By Bones Bacon
“It’s going to rain this weekend.” The Weather Channel says there is a 90 percent chance, so there is no way around it. If you live in SoCal, you don’t have to worry — they will cancel the race. But, in most parts of the country, they still race — rain or shine. Whatever the case may be, we’ve all had to deal with mud from time to time. Let me tell you a few tips I’ve learned over the years to make both you and your bike happier.
If the track you’re racing at is a hard-pack track, and the track owner knew it was going to rain, he probably packed the dirt as much as he could so the rain would run off instead of soaking in. In this case, you’re better off praying that it just keeps raining. That way you’re just dealing with muddy water and nothing will stick to your bike to weigh it down. As in any mud situations, tire choice is critical. Your speeds will be slower. You may find yourself using more of the outside lines to keep your momentum up and you will avoid the tight inside lines with the deep ruts. For these rainy conditions, you may not need to change your bike setup very much. If you do nothing else, slide your forks down to raise the front of the bike for more stability and try to ride as loose and effortless as you can. Avoid the death grip and stand as much as possible. Even though you are riding on wet dirt, approach it just as you would sand.
“THE BEST ADVICE I CAN GIVE YOU ABOUT RACING IN THE MUD IS TO ENJOY IT. IT IS WHAT IT IS, SO GET YOUR MIND WRAPPED AROUND THAT AND ACCEPT IT.”
The real struggle begins when the rain stops and the dirt starts to get very sticky. The mud sticking to the bike and rider could easily weigh over 50 pounds. Your bike’s race sag could go from a nice 102mm to 150mm — which would make the bike oversteer on flat corner exits, dive and tuck on entering steep corners, bottom out everywhere and generally feel like a two-wheeled Sherman tank. The tricky part is to anticipate this before the gate drops. It’s smart to watch the bikes coming off the track in the motos before yours. If they are covered with mud, you need to make an educated guess as to how much lighter to go on the shock spring preload and how much stiffer to go on the forks. Increasing spring rates (or air pressures) may not be a bad idea — especially if you were borderline on spring rates to begin with and you have the time.
If you’re racing at a sand track, the bad weather will not be as much of an issue. Sand will usually not stick to the bike like muddy dirt. Plus, sand soaks up water and drains quicker than dirt. As a rule of thumb, wet sand doesn’t require many changes from your normal sand setup.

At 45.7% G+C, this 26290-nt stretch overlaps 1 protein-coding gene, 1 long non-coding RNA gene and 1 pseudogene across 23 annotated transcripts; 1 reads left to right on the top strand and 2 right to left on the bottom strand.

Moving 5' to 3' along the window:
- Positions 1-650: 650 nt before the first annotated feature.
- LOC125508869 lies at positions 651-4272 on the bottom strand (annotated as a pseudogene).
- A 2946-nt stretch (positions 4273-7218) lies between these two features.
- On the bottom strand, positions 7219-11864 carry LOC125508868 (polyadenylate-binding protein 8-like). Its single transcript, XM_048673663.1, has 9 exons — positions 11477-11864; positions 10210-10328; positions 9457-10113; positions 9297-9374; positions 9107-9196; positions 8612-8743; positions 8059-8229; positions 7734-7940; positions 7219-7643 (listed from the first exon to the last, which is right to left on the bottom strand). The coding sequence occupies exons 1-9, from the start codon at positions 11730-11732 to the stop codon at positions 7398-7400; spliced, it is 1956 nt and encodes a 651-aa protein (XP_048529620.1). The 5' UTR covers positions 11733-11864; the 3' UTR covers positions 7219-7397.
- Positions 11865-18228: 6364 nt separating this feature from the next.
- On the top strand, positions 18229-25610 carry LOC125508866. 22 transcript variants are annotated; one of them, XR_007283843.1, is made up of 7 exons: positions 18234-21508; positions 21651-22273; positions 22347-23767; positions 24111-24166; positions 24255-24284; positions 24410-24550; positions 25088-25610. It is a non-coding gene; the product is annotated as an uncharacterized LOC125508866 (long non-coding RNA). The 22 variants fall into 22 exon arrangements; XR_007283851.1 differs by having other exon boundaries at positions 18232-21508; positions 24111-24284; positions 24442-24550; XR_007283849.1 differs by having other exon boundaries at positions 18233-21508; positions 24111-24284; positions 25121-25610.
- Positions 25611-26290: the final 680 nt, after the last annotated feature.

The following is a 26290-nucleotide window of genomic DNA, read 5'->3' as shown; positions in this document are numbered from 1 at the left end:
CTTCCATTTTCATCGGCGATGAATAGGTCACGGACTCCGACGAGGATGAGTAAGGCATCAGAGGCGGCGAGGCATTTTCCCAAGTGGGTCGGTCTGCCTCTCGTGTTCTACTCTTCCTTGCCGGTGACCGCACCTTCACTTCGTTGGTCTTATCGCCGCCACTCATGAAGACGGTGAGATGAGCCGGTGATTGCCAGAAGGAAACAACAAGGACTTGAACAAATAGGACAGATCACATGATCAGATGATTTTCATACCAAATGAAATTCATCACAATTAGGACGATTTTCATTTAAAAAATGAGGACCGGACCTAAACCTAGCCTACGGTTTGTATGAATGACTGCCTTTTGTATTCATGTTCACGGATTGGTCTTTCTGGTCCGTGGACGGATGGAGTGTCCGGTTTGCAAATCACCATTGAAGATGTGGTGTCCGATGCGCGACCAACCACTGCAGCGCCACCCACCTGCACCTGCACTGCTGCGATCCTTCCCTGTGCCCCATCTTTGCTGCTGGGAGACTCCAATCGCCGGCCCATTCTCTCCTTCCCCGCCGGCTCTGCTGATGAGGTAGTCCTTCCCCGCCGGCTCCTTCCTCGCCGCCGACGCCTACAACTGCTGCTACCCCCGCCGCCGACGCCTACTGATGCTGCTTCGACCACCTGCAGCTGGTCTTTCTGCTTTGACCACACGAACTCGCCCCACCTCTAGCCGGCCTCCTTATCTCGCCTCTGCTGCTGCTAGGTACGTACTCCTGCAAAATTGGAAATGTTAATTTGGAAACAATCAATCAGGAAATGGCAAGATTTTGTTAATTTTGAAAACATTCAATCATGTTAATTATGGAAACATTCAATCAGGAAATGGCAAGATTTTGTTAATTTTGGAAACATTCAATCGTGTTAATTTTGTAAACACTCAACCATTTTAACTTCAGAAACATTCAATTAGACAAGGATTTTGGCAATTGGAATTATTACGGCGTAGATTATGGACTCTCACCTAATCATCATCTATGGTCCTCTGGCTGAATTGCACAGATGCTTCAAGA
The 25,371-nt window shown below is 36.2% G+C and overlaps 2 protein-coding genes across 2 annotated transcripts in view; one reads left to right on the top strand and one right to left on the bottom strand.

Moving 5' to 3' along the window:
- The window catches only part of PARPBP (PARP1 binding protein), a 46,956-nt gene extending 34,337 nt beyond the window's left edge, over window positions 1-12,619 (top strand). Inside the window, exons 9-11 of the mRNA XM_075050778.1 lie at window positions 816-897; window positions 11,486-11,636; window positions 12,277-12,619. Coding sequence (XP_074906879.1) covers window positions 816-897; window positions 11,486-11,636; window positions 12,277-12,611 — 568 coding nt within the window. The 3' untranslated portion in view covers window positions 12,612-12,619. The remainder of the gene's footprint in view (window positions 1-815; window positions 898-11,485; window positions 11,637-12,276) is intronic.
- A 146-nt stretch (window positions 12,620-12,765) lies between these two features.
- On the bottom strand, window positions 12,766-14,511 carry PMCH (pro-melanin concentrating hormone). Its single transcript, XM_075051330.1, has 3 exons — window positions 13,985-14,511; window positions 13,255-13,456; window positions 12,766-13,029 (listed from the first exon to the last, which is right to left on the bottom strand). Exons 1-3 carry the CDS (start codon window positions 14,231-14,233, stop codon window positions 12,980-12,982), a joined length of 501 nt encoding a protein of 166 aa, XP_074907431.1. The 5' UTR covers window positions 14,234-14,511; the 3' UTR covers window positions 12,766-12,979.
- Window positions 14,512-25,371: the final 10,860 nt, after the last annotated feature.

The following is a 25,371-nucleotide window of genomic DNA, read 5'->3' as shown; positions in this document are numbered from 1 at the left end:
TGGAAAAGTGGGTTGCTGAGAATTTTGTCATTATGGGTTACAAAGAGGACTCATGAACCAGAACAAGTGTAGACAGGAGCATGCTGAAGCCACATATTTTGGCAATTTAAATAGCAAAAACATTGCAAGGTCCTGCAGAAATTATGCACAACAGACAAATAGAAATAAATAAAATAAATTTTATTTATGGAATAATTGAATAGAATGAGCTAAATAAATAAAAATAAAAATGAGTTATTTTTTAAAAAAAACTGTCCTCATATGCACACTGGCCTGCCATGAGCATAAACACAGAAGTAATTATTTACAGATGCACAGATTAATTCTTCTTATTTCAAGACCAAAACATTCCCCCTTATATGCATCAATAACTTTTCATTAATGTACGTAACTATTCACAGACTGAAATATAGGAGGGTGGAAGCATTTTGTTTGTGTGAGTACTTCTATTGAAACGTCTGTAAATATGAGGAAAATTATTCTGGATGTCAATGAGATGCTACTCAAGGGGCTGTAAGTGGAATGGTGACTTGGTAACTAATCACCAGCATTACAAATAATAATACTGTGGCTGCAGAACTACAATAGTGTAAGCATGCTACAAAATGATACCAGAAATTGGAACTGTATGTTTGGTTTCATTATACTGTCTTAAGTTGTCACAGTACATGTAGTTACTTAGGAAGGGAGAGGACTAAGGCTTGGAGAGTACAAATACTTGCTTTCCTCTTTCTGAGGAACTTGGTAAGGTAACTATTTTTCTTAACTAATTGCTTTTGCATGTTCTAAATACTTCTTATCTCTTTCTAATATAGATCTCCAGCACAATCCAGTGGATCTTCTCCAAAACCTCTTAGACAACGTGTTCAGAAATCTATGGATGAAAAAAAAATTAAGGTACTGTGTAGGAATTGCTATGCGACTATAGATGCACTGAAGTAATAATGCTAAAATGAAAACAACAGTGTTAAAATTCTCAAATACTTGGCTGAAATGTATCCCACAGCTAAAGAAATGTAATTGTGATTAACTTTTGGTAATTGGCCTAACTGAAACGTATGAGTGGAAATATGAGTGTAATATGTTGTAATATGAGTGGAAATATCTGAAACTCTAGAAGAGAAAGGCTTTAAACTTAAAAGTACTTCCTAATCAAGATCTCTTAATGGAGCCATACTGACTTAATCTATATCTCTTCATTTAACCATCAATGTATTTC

Here’s the bad news. Riding in the mud will age your bike very quickly. Mud, muddy water and wet sand are abrasive. They will ruin everything from your plastic to your graphics to your frame to your rims. And, worse yet, if muddy water gets through your air filter, the grit will eat your piston and rings. Also, riding in mud or sand tends to make your engine run hotter. When you mix in clogged radiators, you run a good chance of blowing your engine up. As a suspension guy, I am especially sensitive to the damage that mud causes to the forks, shock and shock linkage. On our AMA National race bikes, we go to great lengths to keep the mud away from these areas, but it always finds a way in. When this happens, the mud gets packed up in every crevice. If we don’t take it completely apart, clean, service and replace the seals and bushings, that mud will take its toll on the shock shaft and fork tubes — costing a lot more money down the road.
The best advice I can give you about racing in the mud is to enjoy it. It is what it is, so get your mind wrapped around that and accept it. If you don’t go with the flow, you will find yourself fighting the bike, falling down and being miserable. Riding loose and having fun is better than any bike setup I could recommend.
One of the best examples of this advice that I have ever witnessed was at the infamous 1991 Hangtown National. We were helping Doug Henry on his DGY Yamaha, and it rained and rained and rained. Because it rained so hard for so long, no mud was sticking to the bike, so we made no suspension changes. The track went from puddle to pond to lake to ocean. It had the makings of a miserable day. But not for Doug Henry. He had a positive attitude and went out and had fun. And, he won his first-ever AMA National that day.
Jim “Bones” Bacon has tuned the suspension of the biggest names in motocross, including Jeremy McGrath, Ricky Carmichael and Ryan Villopoto. Bones has a rehular column in MXA every month—where he hands out valuable advice. If you have a suspension question, send it to firstname.lastname@example.org.